The Rules Committee has scheduled a four-hour hearing tomorrow on excluding Sen. Bob Packwood from the Senate. It shouldn't take four minutes. It is absolutely, positively unconstitutional to exclude a duly elected person from Congress on such grounds as failure to tell the truth during a campaign. This is so obvious in logic, in the context of American political history, in the text of the Constitution and in light of Supreme Court rulings that to have a hearing on it amounts to harassment.
Mr. Packwood admits the main complaint -- sexually harassing women, employees and others, in his 24-year Senate career. He lied when he denied rumors to that effect during his 1992 re-election. Both behaviors were wrong. Most Americans believe and, certainly, most Oregonians, do, if the polls are correct. But elections are the proper device to deny unfit individuals high office.
Congress knows this. The House hasn't excluded anyone since 1967 -- an act the Supreme Court promptly overturned. The Senate hasn't excluded a duly-elected individual since 1867, when a Marylander presumed to be a Confederate sympathizer was denied his seat.
The only explicit constitutional qualifications for a seat in Congress are: minimum age, citizenship, residency in the state where elected, no simultaneous holding of another U.S. office and no record of rebellion or treason. These qualifications have always been regarded, in Alexander Hamilton's phrase, as "fixed and unalterable" except by constitutional amendment.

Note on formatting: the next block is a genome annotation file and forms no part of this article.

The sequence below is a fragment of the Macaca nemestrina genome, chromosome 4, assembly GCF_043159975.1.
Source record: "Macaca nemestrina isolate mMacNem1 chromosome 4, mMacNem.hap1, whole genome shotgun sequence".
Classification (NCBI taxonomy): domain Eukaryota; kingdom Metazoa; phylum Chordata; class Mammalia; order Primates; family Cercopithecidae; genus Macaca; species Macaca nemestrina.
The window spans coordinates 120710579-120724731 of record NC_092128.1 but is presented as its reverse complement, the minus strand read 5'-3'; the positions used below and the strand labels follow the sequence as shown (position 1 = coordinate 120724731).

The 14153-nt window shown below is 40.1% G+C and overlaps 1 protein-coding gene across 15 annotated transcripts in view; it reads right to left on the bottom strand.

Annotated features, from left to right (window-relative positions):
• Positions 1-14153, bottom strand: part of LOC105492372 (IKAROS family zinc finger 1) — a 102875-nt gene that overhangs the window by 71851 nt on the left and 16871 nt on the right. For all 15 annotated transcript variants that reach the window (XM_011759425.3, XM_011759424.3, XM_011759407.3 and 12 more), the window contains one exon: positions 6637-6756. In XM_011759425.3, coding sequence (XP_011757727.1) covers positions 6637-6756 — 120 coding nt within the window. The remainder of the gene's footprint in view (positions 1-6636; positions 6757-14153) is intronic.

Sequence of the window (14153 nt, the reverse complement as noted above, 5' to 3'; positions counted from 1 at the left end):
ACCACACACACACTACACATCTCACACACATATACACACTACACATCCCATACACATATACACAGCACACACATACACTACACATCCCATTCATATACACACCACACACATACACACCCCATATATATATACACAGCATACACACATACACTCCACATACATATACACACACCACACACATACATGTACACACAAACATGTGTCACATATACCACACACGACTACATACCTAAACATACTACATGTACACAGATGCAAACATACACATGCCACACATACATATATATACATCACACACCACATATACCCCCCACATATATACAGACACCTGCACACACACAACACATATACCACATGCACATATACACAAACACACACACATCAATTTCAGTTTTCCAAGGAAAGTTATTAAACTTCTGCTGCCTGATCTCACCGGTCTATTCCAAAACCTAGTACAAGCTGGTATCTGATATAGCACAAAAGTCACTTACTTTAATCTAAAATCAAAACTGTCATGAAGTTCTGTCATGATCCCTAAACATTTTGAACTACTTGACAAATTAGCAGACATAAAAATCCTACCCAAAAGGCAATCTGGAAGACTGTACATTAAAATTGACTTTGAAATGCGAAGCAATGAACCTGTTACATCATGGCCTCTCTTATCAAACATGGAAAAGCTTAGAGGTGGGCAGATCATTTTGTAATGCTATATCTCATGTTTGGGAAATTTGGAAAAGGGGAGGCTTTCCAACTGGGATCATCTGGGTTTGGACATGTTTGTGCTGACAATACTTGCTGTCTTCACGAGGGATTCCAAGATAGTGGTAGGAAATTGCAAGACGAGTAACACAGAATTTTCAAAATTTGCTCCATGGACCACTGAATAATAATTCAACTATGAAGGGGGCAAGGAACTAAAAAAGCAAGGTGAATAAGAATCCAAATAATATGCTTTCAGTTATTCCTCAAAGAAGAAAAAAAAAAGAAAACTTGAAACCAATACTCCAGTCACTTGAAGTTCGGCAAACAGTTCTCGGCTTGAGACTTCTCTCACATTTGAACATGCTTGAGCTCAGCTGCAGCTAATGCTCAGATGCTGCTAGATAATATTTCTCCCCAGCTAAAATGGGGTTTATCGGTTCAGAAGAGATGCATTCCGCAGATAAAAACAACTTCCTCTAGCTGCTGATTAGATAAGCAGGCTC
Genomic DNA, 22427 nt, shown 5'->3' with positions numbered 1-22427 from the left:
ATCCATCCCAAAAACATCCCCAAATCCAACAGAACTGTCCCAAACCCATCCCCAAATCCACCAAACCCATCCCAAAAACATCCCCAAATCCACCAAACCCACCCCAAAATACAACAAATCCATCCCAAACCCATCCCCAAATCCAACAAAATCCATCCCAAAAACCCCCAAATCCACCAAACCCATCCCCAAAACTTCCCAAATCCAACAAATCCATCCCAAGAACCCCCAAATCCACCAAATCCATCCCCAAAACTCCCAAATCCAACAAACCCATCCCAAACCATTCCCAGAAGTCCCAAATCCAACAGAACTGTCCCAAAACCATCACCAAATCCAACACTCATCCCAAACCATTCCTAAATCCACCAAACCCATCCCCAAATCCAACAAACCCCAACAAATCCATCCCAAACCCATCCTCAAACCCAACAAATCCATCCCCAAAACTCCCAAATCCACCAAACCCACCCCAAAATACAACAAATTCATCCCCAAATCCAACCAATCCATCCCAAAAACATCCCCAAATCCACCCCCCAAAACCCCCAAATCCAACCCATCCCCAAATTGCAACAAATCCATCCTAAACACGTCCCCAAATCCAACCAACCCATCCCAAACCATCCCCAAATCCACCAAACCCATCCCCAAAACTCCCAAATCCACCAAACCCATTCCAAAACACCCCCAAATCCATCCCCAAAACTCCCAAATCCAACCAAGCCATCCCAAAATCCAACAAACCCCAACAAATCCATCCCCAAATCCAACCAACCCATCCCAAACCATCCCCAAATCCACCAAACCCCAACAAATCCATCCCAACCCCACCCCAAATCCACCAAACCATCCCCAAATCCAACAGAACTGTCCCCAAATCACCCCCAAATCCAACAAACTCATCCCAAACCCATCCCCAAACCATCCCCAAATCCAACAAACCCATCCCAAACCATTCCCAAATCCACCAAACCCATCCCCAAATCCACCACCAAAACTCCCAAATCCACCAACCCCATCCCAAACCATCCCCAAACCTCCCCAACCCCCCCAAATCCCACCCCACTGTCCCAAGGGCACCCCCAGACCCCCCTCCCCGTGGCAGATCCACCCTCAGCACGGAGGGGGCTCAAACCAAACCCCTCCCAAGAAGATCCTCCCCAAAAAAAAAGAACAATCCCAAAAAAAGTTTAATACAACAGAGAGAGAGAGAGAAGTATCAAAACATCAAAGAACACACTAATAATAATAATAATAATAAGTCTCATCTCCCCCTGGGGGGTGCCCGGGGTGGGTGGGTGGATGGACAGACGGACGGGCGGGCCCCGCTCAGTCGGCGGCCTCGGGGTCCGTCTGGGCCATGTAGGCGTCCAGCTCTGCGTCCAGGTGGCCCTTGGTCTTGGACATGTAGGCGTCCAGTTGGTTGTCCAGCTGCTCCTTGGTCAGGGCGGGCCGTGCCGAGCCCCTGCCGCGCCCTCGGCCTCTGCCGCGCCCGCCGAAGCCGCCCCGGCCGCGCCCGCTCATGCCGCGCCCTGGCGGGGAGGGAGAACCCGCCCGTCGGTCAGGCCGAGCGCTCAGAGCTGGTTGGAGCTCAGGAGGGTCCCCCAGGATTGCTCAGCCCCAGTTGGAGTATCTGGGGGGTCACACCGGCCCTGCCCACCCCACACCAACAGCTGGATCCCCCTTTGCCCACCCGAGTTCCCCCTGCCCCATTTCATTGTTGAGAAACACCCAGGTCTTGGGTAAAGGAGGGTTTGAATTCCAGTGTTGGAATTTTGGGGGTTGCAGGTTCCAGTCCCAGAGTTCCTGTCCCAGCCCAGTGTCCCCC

If the people of Oregon have as low an opinion of Mr. Packwood as polls suggest (20 percent positive rating), it's a shame they are stuck with him for six more years. Oregon is a recall state. The voters can oust unpopular state and local elected officials. The consensus of legal opinion is that recall states may not recall members of Congress, but the issue of whether recall is an alteration of the fixed constitutional qualifications has never been resolved.
This would be a good case to resolve it. Mr. Packwood's opponents at home should demand such a test case. The first step is a petition for a recall election. Hundreds of thousands of Oregon voters and at least five Supreme Court justices are more appropriate decision-makers in this case than 51 senators.